Insights and Updates From The Healthcare IT Experts

    What Payers and Providers Need to Know About the ONC and CMS Information Blocking Rules

    Posted by Scott Galbari on Apr 23, 2021 6:07:00 PM

    The pandemic and its aftermath may look different for payers and providers, but the answers to their data sharing problems are very similar, and the need for sophisticated interoperability capabilities has never been more pressing.

    Get ahead of compliance while meeting the challenges of today and tomorrow 

    Although the industry has long held onto the excuse that real interoperability is unachievable in the current environment, solutions are readily available to connect the disparate systems, regardless of data format and communication protocols used.

    High-performance interoperability is within reach, and the technology available today can enhance data sharing and optimization so that it is fast, accurate, flexible, scalable, and secure. 

    Implementing an advanced data integration layer – like the API managers and integration engines we mentioned previously – will help healthcare organizations handle the higher levels of data traffic expected as the new interoperability rules come into play, and ensure accurate, complete, and timely data sharing across platforms.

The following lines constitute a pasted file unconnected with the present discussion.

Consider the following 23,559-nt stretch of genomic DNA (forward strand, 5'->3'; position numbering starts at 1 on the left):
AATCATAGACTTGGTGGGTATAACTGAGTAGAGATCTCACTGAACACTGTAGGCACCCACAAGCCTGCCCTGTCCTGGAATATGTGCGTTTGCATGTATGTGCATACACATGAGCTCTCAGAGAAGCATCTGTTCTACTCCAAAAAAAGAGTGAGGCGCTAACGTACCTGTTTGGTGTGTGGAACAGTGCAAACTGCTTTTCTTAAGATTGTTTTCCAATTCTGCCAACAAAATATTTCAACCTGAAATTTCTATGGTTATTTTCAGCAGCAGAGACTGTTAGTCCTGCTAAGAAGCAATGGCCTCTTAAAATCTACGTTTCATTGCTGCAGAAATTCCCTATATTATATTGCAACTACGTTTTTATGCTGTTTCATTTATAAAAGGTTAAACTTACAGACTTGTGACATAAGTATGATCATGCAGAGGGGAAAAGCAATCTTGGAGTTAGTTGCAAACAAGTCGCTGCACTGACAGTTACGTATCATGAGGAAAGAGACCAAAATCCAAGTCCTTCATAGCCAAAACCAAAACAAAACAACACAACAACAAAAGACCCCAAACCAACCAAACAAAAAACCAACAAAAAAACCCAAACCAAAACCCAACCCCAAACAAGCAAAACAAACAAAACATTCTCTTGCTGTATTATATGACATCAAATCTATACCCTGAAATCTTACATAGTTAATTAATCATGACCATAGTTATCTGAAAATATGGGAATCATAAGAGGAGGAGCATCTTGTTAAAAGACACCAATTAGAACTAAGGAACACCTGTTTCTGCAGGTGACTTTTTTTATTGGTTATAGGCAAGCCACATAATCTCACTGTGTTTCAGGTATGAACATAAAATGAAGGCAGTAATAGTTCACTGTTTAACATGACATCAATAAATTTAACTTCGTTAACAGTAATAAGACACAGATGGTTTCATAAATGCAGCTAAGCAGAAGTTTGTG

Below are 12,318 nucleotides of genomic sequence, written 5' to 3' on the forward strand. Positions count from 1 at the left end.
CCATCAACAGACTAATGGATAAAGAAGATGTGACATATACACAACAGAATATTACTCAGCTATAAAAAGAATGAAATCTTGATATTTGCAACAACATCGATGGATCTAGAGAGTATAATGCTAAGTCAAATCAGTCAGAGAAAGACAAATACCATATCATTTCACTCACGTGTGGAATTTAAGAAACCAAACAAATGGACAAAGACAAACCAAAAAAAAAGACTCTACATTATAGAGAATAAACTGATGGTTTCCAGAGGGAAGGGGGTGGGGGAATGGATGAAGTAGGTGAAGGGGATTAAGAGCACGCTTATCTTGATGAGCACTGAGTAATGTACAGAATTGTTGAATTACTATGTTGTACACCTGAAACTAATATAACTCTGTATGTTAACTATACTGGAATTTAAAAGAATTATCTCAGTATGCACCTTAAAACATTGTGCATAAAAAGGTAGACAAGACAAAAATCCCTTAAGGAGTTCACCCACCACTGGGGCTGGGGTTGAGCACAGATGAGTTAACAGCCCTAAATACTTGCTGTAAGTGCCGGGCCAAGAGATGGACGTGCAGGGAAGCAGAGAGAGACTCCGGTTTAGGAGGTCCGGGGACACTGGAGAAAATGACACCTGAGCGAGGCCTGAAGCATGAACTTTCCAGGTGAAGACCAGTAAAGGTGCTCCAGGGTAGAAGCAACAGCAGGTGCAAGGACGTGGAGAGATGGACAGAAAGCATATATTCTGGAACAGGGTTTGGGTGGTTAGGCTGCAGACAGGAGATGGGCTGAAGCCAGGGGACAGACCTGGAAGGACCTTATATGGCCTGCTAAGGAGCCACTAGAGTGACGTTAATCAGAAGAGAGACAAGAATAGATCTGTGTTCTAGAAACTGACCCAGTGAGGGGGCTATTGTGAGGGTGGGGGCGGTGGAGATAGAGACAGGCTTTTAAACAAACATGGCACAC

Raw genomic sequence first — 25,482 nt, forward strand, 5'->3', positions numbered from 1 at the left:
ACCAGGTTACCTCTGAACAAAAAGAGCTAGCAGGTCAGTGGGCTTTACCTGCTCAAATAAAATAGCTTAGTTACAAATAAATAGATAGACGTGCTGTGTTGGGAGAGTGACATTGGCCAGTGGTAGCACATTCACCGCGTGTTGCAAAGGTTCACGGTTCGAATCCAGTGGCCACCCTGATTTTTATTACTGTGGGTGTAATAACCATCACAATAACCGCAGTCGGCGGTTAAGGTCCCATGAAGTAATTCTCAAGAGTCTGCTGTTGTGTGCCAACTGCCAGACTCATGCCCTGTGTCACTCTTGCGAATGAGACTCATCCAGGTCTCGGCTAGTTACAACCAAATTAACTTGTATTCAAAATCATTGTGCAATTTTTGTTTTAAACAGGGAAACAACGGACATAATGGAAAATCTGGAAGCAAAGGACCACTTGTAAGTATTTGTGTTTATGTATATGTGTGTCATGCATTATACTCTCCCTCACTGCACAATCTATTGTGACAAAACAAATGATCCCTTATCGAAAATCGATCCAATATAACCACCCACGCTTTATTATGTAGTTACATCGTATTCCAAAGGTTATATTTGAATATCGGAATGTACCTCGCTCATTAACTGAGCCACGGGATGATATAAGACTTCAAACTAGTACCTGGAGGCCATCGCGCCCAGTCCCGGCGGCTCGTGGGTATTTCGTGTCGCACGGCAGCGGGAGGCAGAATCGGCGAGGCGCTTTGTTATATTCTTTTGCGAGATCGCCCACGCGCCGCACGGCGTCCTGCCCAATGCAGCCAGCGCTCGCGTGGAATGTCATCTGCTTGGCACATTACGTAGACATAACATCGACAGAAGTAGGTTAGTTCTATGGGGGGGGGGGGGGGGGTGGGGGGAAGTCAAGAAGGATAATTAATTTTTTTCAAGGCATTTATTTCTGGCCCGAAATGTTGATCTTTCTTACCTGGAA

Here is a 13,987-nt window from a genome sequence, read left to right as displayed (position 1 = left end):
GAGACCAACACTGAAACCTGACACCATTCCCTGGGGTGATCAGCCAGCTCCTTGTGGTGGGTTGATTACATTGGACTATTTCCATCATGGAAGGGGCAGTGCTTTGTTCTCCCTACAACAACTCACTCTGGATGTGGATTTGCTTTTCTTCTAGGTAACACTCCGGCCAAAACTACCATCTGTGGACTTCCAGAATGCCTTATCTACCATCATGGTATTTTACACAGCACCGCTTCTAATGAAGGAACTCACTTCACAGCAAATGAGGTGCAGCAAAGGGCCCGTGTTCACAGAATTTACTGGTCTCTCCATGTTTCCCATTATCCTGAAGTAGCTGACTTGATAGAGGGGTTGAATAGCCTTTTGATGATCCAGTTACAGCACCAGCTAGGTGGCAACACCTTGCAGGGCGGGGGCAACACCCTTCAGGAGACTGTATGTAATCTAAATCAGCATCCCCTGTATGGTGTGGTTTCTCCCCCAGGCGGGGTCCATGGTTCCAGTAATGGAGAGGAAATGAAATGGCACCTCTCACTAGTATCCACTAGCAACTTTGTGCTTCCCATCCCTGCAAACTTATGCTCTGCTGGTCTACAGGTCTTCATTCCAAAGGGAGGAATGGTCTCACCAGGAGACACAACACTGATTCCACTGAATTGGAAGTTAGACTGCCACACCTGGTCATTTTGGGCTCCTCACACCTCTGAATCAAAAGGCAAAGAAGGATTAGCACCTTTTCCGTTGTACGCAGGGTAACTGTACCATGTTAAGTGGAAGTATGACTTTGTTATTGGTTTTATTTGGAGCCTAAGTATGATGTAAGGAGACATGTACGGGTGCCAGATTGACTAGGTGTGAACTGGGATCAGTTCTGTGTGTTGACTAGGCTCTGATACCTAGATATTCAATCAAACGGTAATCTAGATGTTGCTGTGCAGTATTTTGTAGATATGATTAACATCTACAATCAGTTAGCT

Advanced integration tools are essential to addressing the challenges still ahead as healthcare leaders work through the current pandemic and attempt to prepare for the next crisis.

    At a higher level, the ability to aggregate accurate, comprehensive, normalized data from a wide range of sources is fundamental to pursuing the big data analytics initiatives that are at the heart of many payersproviders, and public health initiatives.

    Healthcare leaders must embrace interoperability as a long-term strategy – not just to meet the demands of compliance and pandemic response today, but to meet longer-term challenges of consumer experience, increased market competition, and a dynamic policy environment.

    When interoperability has traditionally been viewed as a long-term goal, organizations that delay will risk being unable to adapt to new demands and crises, and will not be able to proactively address emerging challenges.

    It is not an exaggeration to say that the success of every major healthcare initiative for the foreseeable future rests on the quality of the data gathered and shared by the providers and payers of the healthcare industry.

    Responding to today’s challenges with the right technology will drive the future of healthcare. 

    This article originally appeared in DOTmed. 


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    Topics: CMS, onc

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